|Volume 17, Issue 8||
August 2019 Development News
A Neighborhood Meeting was held in July to present information and gather comments on a development that proposes to replace the existing shopping center near the intersection of Highway 217 and Highway 26, bounded by Park Way, Marlow, and Wilshire. The property was annexed into Beaverton earlier this year.
The proposed development would consist of six six-story buildings that will include a variety of apartments. Two of the high-rises will have restaurants, shops, and other businesses on the ground floor. The buildings will surround a series of public plazas with amenities for residents and visitors, including a playground.
Urban Form Development Company is the developer. Fred Gast, whose company Polygon developed the Timberland site, is the principal. He answered some of our questions about the development.
Urban Form Development is still finalizing the details of the proposal that will be submitted to Beaverton, possibly in the next couple of months. Construction will take place in phases, possibly beginning as soon as next year and continuing for several years after that.
On July 10, the Beaverton Planning Commission approved the Kirkland Place proposed development of the remaining commercial property in the Timberland neighborhood after the developer made changes to the design that will lessen the traffic impact to the neighbors.
Home2 Suites by Hilton will build an 89-room hotel at the northeast corner of the lot, across from The Ackerly. Two additional retail and office buildings will surround 173 shared parking spaces.
The developer will preserve three large trees on the site. Remaining trees are either dead, dying, or damaged. Landscape buffering and screening will be installed to provide privacy for the adjacent residential areas.
We’ll provide more information about construction timelines as it becomes available.
Bales Findley Property Management has finally received the most important permits that will allow them to continue the redevelopment of the shopping center at Cornell and Saltzman. Plans for the redevelopment of the old shopping center were first revealed in September 2017.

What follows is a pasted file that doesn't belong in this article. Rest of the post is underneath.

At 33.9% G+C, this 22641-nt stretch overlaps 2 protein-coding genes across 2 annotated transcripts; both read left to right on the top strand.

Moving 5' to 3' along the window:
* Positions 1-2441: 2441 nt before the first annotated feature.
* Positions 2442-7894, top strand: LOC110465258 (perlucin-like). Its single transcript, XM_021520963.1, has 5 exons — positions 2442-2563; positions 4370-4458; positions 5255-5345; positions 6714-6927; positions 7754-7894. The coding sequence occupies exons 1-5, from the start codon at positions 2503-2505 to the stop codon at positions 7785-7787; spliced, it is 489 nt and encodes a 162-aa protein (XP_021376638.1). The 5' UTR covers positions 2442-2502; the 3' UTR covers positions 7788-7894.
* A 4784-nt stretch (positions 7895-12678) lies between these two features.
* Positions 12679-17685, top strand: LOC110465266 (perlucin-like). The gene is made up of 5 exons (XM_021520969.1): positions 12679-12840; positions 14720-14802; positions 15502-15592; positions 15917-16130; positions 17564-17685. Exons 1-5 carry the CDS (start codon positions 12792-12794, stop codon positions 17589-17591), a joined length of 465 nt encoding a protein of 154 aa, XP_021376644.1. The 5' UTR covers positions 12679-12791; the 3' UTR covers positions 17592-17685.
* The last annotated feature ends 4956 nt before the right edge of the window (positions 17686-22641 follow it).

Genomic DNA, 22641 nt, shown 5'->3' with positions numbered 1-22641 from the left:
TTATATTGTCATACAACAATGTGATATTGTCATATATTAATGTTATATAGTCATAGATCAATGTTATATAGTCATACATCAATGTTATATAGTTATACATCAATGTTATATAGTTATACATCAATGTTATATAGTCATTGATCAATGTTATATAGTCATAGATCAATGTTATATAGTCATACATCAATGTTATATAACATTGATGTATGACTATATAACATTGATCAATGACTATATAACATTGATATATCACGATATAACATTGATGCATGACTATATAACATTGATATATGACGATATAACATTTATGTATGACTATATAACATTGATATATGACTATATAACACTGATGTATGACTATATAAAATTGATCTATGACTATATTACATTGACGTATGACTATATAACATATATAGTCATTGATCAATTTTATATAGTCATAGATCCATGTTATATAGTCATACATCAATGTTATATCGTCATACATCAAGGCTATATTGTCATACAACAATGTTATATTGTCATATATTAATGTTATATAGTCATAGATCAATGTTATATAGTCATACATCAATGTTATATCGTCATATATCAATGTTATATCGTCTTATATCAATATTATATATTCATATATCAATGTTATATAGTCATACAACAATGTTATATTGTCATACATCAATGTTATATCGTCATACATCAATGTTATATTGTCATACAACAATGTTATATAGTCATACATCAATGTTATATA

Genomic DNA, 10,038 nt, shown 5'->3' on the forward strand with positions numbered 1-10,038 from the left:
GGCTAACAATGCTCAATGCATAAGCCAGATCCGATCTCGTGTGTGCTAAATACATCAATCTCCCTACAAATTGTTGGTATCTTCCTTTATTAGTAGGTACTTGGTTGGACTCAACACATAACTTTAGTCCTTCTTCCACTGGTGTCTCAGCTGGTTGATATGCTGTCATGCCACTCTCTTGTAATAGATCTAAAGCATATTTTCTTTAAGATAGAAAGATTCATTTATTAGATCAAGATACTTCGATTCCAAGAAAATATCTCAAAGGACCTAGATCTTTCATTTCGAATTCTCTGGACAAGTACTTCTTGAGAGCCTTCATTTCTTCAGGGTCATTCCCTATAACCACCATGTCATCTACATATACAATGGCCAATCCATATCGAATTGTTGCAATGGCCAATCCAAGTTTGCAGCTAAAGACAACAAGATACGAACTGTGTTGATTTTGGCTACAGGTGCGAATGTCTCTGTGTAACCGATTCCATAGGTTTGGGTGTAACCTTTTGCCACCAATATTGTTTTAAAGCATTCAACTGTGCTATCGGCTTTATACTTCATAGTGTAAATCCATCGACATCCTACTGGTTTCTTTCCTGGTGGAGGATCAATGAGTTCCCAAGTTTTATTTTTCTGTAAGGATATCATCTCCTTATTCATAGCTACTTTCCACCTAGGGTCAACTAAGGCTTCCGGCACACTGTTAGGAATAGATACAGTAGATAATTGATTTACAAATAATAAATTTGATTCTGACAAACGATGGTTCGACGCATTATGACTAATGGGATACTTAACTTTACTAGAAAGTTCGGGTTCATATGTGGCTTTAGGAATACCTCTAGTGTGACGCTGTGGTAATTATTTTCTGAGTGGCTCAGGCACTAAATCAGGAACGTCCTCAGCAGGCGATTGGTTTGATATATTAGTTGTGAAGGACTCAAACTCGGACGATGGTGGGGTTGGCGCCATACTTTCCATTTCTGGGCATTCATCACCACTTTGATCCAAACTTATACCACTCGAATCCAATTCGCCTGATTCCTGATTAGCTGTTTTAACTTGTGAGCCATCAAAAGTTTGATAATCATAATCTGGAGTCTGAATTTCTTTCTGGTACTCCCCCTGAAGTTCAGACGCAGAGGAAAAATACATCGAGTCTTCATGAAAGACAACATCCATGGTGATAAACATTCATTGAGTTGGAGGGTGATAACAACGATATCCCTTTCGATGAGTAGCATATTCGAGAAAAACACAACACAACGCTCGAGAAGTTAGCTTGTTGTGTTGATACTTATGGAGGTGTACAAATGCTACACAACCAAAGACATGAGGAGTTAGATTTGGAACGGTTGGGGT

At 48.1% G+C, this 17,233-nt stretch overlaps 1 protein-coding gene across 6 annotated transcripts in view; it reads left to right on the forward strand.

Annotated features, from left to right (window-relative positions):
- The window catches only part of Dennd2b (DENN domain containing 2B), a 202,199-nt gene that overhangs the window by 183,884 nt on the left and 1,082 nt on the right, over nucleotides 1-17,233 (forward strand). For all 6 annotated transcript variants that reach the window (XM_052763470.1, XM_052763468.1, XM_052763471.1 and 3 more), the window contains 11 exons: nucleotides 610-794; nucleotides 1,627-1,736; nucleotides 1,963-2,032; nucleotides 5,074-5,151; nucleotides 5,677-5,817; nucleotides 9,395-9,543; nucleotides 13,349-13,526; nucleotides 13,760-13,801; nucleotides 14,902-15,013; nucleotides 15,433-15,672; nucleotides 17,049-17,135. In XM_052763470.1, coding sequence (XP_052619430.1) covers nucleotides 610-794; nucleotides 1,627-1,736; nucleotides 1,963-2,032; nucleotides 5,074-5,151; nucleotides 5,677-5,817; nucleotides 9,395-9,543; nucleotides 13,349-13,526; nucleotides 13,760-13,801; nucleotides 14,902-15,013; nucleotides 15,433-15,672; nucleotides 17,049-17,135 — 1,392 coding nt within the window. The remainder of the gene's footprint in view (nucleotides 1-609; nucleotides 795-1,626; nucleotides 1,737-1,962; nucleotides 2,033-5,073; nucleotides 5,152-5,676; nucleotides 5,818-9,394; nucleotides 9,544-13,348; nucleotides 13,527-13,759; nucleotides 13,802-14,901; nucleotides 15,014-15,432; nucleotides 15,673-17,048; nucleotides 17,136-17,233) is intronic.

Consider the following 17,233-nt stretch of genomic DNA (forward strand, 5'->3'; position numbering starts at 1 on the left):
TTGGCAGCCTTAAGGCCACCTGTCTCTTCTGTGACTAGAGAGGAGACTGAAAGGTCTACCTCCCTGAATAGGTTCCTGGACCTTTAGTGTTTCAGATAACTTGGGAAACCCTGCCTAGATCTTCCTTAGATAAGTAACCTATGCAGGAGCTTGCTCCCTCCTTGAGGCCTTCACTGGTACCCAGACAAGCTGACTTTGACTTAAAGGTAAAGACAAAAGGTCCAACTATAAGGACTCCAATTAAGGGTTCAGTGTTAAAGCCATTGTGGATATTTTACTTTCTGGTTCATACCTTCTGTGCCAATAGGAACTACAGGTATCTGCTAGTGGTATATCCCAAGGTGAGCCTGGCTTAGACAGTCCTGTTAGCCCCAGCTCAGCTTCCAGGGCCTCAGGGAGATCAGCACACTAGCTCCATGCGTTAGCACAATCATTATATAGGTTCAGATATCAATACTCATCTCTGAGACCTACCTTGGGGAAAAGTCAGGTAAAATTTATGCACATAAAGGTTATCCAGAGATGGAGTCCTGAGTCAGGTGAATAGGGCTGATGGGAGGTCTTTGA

The grading permit and the road work permit were approved on July 29. They submitted all their permits last December, and originally planned to complete the center this fall, but the delays in permitting mean the center will open in spring 2020.
The building at the corner of Cornell and Saltzman for the center’s major anchor tenant (I still can’t share that with you!) will be built first. They are phasing the construction to avoid impacting access to the library. The Sunset Athletic building and the remaining retail shops will be built this winter.
Cornell Road will be widened to provide a long access and right turn lane. The second access to the center will be an extension of Dogwood where the existing driveway is now.
The Beaverton City Council heard the appeal of the Life Time Fitness project planned for the southwest corner of Barnes and Cedar Hills Bl. at their July 16 meeting. Attorney Michael Connors, representing the still-unidentified person behind “Beaverton Business Owners LLC”, argued for the appellant. The city planning department countered all their claims of error, and the council voted to deny the appeal and allow the project to proceed.
Several people testified in agreement with the appeal, including Kyler Speich, who argued that the development would have adverse impacts on the environment. Councilor Cate Arnold responded to these concerns when she voted to deny the appeal, saying, “I can’t use my hopes and aspirations to make decisions about code.”
We don't have information about a timeline for the development, but we’ll write about that as soon as we hear.
Cedar Mill News
Published monthly by Cedar Mill News LLC